View Full Version : 2012 Football Outsiders QBR

08-31-2013, 05:42 PM
So I found this article from Football Outsiders it gives us objective data to analyze 39 quarterbacks from the 2012 season. We all know stats aren't the end all be all of player comparison because none of them include the subjective aspects of the game; the human factor, or the "eyeball test."

Still, the statistic show a clear difference between the #1 guy & #39. Generally I find the spread to be fairly accurate to our human perspective. Few would be surprised to see Tom Brady, Drew Brees, Peyton Manning & Aaron Rodgers at the top of the list. Most would expect to see Mark Sanchez, Matt Cassel, & John Skelton at the bottom.

Where we generally argue is the placement of guys in the middle. Cam Newton, Andy Dalton, & Andrew Luck below Schaub..... gasp!!!

Personally I like Football Outsiders approach to stats in that they try to normalize the numbers so we can more accurately compare #1 to #39. Of course Matthew Stafford is going to look great throwing to megatron.

So my question to you, if you rank your QBs in tiers, how does this list compare to your tiers?

Revised (http://www.footballoutsiders.com/stats/qb) as of 12/31/2012
Quarterbacks are ranked according to DYAR, or Defense-adjusted Yards Above Replacement. This gives the value of the quarterback 's performance compared to replacement level, adjusted for situation and opponent and then translated into yardage.

The other statistic given is DVOA, or Defense-adjusted Value Over Average. This number represents value, per play, over an average quarterback in the same game situations. The more positive the DVOA rating, the better the player's performance. Negative DVOA represents below-average offense.

The simple version: DYAR means a quarterback with more total value. DVOA means a quarterback with more value per play.

Player Team DYAR
T.Brady NE 2,035
P.Manning DEN 1,800
D.Brees NO 1,444
A.Rodgers GB 1,395
M.Ryan ATL 1,216
T.Romo DAL 1,187
M.Stafford DET 1,148
R.Wilson SEA 867
E.Manning NYG 770
B.Roethlisberger PIT 757
R.Griffin WAS 729
M.Schaub HOU 695
C.Kaepernick SF 553

Player Team DYAR
C.Newton CAR 422
A.Smith SF 420
S.Bradford STL 372
J.Flacco BAL 354
C.Palmer OAK 334
A.Luck IND 255
A.Dalton CIN 192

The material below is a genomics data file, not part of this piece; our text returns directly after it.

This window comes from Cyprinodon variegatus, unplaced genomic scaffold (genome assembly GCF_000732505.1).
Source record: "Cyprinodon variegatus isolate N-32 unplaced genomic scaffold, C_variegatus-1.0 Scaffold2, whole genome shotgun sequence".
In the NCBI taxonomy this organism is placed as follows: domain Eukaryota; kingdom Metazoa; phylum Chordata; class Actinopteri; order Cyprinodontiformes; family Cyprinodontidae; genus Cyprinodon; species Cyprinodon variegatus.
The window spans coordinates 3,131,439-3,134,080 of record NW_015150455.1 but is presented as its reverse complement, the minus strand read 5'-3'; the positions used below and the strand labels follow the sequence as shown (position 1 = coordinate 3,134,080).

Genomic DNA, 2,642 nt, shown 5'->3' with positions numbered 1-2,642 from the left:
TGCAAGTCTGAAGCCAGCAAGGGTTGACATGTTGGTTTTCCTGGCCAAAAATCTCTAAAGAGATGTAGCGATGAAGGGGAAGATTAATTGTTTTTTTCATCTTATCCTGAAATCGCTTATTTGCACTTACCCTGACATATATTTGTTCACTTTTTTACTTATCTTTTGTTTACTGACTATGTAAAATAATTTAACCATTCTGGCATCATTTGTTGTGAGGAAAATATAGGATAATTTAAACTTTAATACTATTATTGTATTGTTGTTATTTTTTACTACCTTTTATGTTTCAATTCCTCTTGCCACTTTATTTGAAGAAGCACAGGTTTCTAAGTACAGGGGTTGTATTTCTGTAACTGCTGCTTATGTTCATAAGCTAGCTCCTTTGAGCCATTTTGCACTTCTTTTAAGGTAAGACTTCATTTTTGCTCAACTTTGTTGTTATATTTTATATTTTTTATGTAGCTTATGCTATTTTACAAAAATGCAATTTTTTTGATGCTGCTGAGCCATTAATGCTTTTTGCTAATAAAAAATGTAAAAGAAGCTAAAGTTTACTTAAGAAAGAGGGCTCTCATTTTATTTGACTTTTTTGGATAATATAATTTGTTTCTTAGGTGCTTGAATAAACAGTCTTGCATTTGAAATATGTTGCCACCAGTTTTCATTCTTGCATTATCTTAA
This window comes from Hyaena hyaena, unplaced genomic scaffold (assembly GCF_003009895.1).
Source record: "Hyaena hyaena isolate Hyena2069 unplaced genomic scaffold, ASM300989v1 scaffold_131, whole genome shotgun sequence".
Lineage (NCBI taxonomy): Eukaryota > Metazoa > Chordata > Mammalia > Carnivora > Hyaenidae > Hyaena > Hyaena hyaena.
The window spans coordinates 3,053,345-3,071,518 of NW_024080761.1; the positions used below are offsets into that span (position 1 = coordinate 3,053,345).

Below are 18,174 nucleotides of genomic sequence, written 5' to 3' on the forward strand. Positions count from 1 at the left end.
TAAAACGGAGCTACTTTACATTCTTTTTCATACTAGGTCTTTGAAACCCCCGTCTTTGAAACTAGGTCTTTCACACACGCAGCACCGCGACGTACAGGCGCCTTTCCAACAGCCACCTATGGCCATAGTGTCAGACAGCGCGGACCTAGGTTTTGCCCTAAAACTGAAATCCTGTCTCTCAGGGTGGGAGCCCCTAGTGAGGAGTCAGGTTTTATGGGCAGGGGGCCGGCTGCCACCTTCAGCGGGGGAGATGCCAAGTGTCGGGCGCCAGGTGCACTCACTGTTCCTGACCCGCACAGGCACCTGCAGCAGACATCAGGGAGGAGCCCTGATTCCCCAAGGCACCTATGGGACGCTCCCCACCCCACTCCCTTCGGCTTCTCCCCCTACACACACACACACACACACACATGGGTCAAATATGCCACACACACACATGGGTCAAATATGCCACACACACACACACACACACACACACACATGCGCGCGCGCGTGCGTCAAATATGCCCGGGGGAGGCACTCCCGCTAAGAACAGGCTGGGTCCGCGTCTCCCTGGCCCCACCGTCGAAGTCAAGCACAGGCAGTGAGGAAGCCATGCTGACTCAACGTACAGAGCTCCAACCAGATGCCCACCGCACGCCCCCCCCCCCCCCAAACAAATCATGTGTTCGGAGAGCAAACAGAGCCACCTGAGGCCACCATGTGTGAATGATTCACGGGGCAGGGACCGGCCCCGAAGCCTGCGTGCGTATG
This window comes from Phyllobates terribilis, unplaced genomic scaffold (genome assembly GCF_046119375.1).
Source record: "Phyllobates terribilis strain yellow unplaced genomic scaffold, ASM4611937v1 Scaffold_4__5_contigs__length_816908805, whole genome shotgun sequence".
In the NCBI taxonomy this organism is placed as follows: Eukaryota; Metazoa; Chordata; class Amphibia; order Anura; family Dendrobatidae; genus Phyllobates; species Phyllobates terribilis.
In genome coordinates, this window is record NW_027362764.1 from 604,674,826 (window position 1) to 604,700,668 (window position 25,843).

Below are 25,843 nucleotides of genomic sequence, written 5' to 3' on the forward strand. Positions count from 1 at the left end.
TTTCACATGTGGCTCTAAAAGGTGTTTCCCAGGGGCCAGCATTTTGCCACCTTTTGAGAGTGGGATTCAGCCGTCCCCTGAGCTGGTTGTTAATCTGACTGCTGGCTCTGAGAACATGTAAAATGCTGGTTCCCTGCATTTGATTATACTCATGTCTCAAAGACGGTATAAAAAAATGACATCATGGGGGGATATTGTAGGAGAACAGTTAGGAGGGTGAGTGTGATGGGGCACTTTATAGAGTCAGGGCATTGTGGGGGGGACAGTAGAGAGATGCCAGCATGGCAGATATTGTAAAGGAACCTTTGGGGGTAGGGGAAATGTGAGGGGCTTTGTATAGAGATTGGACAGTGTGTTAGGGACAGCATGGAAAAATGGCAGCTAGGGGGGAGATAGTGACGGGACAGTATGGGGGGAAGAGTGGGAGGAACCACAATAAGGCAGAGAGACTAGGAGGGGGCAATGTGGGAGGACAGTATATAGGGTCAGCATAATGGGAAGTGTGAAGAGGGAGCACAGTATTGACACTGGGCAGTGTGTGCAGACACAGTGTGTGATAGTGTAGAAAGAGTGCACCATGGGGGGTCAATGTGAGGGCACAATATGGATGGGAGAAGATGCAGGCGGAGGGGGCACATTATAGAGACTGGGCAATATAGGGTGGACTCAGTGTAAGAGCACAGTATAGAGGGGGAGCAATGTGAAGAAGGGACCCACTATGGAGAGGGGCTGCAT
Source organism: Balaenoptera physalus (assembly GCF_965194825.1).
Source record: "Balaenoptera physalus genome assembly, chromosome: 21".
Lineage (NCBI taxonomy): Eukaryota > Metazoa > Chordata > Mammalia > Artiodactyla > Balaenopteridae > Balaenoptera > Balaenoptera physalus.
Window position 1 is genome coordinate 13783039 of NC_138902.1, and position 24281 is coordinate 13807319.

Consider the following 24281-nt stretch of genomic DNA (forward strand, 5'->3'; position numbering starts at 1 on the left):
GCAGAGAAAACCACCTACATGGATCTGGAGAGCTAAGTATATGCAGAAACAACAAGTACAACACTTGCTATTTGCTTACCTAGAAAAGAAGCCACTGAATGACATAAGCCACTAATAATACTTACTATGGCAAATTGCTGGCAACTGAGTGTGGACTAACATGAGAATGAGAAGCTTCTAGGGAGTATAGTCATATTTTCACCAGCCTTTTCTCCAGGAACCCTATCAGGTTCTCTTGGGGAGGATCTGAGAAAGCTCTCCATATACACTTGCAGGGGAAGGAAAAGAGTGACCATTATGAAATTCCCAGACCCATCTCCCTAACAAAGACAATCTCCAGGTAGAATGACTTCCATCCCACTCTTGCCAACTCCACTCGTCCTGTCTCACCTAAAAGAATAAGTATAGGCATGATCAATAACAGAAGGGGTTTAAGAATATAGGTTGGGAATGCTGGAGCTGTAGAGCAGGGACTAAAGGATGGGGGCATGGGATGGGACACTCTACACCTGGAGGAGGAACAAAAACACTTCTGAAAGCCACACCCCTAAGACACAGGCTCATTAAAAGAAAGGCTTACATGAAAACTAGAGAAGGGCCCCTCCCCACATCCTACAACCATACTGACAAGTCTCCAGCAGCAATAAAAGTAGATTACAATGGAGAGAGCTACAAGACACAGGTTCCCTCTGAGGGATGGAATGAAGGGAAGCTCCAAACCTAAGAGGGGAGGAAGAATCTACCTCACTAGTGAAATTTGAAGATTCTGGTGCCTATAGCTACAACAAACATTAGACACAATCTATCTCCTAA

C.Ponder MIN 175
P.Rivers SD 138
J.Freeman TB 115
R.Fitzpatrick BUF 114
R.Tannehill MIA 37
M.Hasselbeck TEN -4

Player Team DYAR
J.Cutler CHI -73
M.Vick PHI -82
K.Kolb ARI -155
N.Foles PHI -166
J.Locker TEN -267
B.Gabbert JAC -269
C.Henne JAC -287
B.Weeden CLE -290
J.Skelton ARI -323
M.Cassel KC -354
B.Quinn KC -442
R.Lindley ARI -482
M.Sanchez NYJ -611

08-31-2013, 05:54 PM
You have subjective and objective backwards.

08-31-2013, 06:00 PM
You have subjective and objective backwards.

would you believe it was a typo?


09-01-2013, 08:06 AM
Let's look at ESPN's Total QBR

First you've got to understand Expected Points Added (http://espn.go.com/nfl/story/_/id/8379024/nfl-explaining-expected-points-metric) (EPA)
Based on statistical analysis of 10 years of NFL play-by-play data, ESPN has created a formula that assigns an "expected points" value to the team with the ball at the start of each play based on the game situation. Expected points (EP) accounts for factors such as down, distance to go, field position, home-field advantage and time remaining.

The benefit of having this EP value at the start of each play is that it can be used to measure the success of that play by comparing it to the EP value at the start of the next play. Good offensive plays such as first downs generally increase EP; losses or incomplete passes generally decrease it. This difference in EP from one play to the next is called expected points added (EPA). Because of all it accounts for and its points scale, EPA is a very accurate measure of how each play affects potential changes on the scoreboard.

According to EPA

1 Peyton Manning, DEN 116.8
2 Matt Ryan, ATL 114.4
3 Tom Brady, NE 109.2
4 Aaron Rodgers, GB 102.9
5 Tony Romo, DAL 91.5
6 Andrew Luck, IND 89.5
7 Russell Wilson, SEA 88.2
8 Drew Brees, NO 86.4
9 Matthew Stafford, DET 82.4
10 Robert Griffin III, WSH 80.1
11 Eli Manning, NYG 71.5
12 Ben Roethlisberger, PIT 69.4
13 Matt Schaub, HOU 61.1
14 Cam Newton, CAR 55.8
15 Sam Bradford, STL 51.3
16 Josh Freeman, TB 50.2
17 Andy Dalton, CIN 48.5
18 Colin Kaepernick, SF 46.4
19 Ryan Tannehill, MIA 46.2
20 Joe Flacco, BAL 39.7
21 Christian Ponder, MIN 38.9
22 Jay Cutler, CHI 37
23 Alex Smith, SF 34.5
24 Carson Palmer, OAK 30.3